Too Good To Be True: Steering Clear Of Marketing Bullsh*t

If an agency or a marketing company has approached you with a laundry list of reasons why your business or brand needs to be utilizing their services, you just might be tempted to give them a go.

They have sworn up and down that they will be able to hit wow-worthy numbers. They are persistent. They are completely confident in their/their firm’s ability to cater to your specific needs as a business.

Odds are, they are full of nonsense. Common practices for questionable marketers include secretly purchasing likes and followers (a big no-no in our book) and sidestepping the obligation to accomplish distinct goals and timelines by pointing to previously-undiscussed contract loopholes.

Now, if you are considering moving forward with an unknown marketing professional or firm, at the very least, implement the following three tactics.

1. Read The Reviews

And not just the ones that they are showcasing on their website either; these are often picked out of a big ol’ pile…and they likely wouldn’t be showing off the negative ones, would they?

Scour Yelp, LinkedIn and Google+ for clues about potential concerns and definitive critiques. And don’t be afraid to bring these up to the company in question. Mistakes can be made, but excuses shouldn’t be.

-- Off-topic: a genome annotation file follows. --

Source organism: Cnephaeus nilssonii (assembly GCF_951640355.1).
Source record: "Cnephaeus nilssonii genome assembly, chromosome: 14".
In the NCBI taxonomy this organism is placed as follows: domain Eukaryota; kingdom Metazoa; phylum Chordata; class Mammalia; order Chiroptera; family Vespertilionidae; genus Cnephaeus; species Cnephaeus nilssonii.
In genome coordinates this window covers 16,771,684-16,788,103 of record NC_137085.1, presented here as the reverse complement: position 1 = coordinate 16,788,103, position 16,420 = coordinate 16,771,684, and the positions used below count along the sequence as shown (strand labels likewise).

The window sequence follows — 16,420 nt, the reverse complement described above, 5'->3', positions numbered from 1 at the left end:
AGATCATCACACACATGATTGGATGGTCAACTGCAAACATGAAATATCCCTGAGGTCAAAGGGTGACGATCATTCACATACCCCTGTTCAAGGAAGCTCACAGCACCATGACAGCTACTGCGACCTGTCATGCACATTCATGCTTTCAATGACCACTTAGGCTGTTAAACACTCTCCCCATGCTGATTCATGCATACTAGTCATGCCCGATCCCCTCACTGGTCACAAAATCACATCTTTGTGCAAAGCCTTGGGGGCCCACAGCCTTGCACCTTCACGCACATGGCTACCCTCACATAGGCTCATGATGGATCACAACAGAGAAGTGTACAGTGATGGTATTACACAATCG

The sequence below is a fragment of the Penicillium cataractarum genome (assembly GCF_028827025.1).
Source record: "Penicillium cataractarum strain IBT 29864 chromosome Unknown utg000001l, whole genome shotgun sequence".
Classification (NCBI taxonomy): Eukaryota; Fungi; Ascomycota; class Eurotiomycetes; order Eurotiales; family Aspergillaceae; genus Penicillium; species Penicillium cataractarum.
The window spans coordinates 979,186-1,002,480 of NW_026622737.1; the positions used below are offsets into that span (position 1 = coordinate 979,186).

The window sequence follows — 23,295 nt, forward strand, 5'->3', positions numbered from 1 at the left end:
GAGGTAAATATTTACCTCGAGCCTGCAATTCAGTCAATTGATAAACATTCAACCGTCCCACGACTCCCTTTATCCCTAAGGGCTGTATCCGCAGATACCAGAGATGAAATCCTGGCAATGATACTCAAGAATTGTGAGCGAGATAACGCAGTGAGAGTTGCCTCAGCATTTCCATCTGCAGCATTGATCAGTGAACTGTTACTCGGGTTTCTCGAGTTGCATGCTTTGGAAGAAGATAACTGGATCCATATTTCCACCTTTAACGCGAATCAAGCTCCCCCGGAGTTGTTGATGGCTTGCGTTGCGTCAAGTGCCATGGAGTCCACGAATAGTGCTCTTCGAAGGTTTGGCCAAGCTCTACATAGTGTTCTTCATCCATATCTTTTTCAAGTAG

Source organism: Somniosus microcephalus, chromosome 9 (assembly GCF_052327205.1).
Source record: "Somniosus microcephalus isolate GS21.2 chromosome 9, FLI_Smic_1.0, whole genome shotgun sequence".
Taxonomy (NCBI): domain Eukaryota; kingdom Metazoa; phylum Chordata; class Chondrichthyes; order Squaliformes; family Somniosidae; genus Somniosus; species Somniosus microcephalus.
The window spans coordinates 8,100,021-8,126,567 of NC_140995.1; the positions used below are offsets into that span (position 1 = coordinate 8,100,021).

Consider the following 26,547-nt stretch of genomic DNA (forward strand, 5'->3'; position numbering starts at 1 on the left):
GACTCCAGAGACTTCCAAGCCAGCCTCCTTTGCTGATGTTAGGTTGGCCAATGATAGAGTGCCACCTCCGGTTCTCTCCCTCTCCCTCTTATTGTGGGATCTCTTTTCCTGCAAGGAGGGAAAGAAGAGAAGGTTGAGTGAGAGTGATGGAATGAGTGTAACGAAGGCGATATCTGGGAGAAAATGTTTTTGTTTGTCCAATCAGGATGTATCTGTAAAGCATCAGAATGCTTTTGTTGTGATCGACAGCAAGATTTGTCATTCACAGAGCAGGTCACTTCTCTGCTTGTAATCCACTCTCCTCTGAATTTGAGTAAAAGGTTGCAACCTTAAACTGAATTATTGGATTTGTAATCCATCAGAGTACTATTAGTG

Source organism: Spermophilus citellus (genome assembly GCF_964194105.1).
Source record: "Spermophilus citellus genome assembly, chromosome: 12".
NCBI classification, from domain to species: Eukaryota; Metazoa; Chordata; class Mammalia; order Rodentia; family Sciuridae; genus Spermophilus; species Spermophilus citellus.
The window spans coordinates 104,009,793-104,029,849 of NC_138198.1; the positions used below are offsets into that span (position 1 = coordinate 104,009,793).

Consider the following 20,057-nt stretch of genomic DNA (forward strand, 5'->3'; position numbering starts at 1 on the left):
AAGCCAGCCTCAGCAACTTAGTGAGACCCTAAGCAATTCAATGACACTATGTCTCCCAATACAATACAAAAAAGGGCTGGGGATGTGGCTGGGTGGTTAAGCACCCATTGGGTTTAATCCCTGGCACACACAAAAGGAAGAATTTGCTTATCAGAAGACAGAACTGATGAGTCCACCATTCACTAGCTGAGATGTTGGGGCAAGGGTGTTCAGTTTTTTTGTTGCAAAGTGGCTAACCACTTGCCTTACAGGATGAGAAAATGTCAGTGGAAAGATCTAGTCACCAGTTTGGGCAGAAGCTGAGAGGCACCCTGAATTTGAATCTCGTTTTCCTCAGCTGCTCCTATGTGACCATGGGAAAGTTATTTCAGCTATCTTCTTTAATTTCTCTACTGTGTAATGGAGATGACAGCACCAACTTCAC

2. Consider Asking Their Past & Current Clients About Their Experience

It is all good and well to be handed case studies and the like, but the truth is that there is often a spectrum of end-results in the mix. Chat with their clients—ideally with the express permission of your maybe-new-marketing-team—and see what they have to say.

3. Have Tangible Proof Of Their Promises

Don’t blindly sign any paperwork that is sent your way. That is probably a given, right?

Ensure that they outline the “guarantees” that they mentioned when they first attempted to catch your interest. Peruse each and every page; be on the lookout for liability/responsibility-shirking fine print.

If you voice concerns and they circle back around with reasons as to why they can’t address these, you should probably run far, far away.

Good luck!

marketingBree Steinbronn